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Mashups and Metaphors:
The Secret to Successful Ideation

by Peter Bürgi

One of the most common techniques used in ideation activities is the “mashup” asking people to deliberately bring together two unrelated categories of things or topics to help them generate new ideas.

At Sylver Consulting, we use “mashups” frequently in ideation workshops. But we’re sometimes met with outright puzzlement and confusion from participants in these ideations. “You’re asking me to do what?” “How do I do that?” “Why are we doing this?” These are just some of the questions that we have been asked when we start a “mashup” activity.

Well, there are some very good – and very deep – reasons why we do mashups, and why they work so well as a technique for generating new ideas. It all starts with analogies and metaphors…

For some people in the business world, metaphors or analogies are suspect.

These folks usually believe and say that words used should be direct and unambiguous, not evocative, poetic, or indirect. These are people who often distrust or reject metaphors as inappropriate or even misleading, and view analogies as propositions that have just not yet been stated clearly. But there have been many great minds that have insisted that metaphors are at the core of human understanding (Aristotle) or are inescapably embedded in how we talk and think (see for example George Lakoff and Mark Johnson’s 1980 book “Metaphors We Live By”).

When analogies and metaphors are used appropriately, they become generative and support cognitive translation.

A famous example of this comes from the work of a Harvard researcher Donald Schön. He was observing a group of product researchers trying to improve the paintbrushes that their company manufactured using synthetic bristles, and Schön had seen firsthand that the group was stuck – unable to come up with new ideas. Or at least they were stuck until one of the researchers made the comment: “You know, a paintbrush is a kind of a pump.” The rest of the group began to explore some new directions based on this statement and ultimately did come up with a new and successful paintbrush.

Schön called the statement a “generative metaphor,” because the aspects of one domain of experience (“pumps”) were carried over and imposed on another domain of experience (“paintbrushes”). Once the product researchers had this new way of looking at paintbrushes, they were able to see the challenges and problem differently. Another way of putting this is that they “re-framed” the issues. And this is fundamentally what metaphors are: they take one set of references (a “source domain”) and they project it onto something else (a “target domain”) to “re-frame” it. Once we break out of the habitual frames of thinking, we can see new options we haven’t seen or noticed before.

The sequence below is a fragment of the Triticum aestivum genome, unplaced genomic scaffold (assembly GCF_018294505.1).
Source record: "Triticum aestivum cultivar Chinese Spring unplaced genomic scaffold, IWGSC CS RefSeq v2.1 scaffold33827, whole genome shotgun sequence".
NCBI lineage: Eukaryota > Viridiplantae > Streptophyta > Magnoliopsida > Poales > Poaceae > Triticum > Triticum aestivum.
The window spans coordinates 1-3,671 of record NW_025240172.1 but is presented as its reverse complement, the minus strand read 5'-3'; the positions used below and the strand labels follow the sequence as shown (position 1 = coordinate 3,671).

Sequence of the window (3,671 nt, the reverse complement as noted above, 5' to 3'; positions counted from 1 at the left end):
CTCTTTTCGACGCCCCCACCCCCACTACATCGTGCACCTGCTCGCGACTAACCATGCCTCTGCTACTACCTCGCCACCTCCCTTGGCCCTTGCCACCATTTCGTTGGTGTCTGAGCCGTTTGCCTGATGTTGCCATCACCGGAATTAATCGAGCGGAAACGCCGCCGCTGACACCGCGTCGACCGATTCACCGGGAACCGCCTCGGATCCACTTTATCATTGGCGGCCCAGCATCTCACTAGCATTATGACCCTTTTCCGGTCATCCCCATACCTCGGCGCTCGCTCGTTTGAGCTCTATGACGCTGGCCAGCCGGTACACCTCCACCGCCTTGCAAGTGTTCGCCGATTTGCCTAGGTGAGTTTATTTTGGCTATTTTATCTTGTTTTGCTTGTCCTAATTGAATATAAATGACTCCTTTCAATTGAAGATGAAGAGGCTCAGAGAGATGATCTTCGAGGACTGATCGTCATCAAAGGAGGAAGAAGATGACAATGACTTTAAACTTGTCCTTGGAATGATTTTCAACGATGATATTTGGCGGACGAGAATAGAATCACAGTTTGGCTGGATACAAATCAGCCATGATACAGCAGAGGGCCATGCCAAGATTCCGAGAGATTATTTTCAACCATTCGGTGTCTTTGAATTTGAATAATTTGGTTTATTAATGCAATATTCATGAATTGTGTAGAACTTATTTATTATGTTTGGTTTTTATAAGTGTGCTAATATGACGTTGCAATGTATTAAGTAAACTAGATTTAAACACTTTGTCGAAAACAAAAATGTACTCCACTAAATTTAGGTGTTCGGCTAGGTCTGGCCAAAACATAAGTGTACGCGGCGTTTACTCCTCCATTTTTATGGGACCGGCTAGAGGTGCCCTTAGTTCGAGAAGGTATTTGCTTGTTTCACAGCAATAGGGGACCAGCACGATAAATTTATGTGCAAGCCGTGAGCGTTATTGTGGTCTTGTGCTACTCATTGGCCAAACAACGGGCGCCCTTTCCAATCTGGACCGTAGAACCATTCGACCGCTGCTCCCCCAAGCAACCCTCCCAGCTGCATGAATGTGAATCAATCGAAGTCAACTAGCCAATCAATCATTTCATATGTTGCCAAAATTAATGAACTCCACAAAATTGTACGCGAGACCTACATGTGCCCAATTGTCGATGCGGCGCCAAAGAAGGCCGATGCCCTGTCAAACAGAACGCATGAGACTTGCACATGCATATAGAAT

So, what about mashups?

Well, it can be helpful to think of a mashup as a forced metaphor – where we are forcing people to see one thing in terms of another, second thing. For example, at Sylver Consulting we recently facilitated an ideation about a new online banking service using the following mashup: “What if we thought about the account opening process as a form of yoga?” When participants began to identify how yoga “simplifies” things and brings clarity, they began to be able to see new ways in which they could simplify the account opening process. Just like the paintbrush researchers, they took the references and attributes of a source domain (“yoga”) and carried them over to a target domain (“process of opening an account”), and in so doing they were able to reframe their problem and discover new solutions.

Ideation is an intrinsic part of the innovation process because innovating requires coming up with new things, services, behaviors, or processes. Mashups are a great technique for ideation work because metaphors and analogies are so central to the way that people create meaning.

Q: “You’re asking me to do what?”
A: “To use a forced metaphor to reframe your problem in a new way.”

Q: “How do I do that?”
A: “By carrying over the references of one domain to another.”

Q: “Why are we doing this?”
A: “To come up with new ideas using a way of thinking that’s at the core of what makes us human.”

Want to learn how to use mashups for your project?

We'd love to have a conversation about your needs.

Additional Reading

To further explore how metaphor and analogy play a role in organizations, here are some starter links to show how deeply they run.

About the Author

Peter Bürgi is an anthropologist with extensive business knowledge. Peter is a project lead experienced in qualitative market and organizational research, design/facilitation of workshops and ideation retreats, and consultation on intercultural and corporate culture issues. His background includes working as Vice President at Research International/TNS and at Beall Research, Inc. He has conducted market research, organizational research, and consulting projects for nearly 25 years on four continents. He is Sylver Consulting's Senior Director.

  • 2022
  • Customer Insight
  • Innovation
  • Design Thinking
  • Methods
  • Workshops

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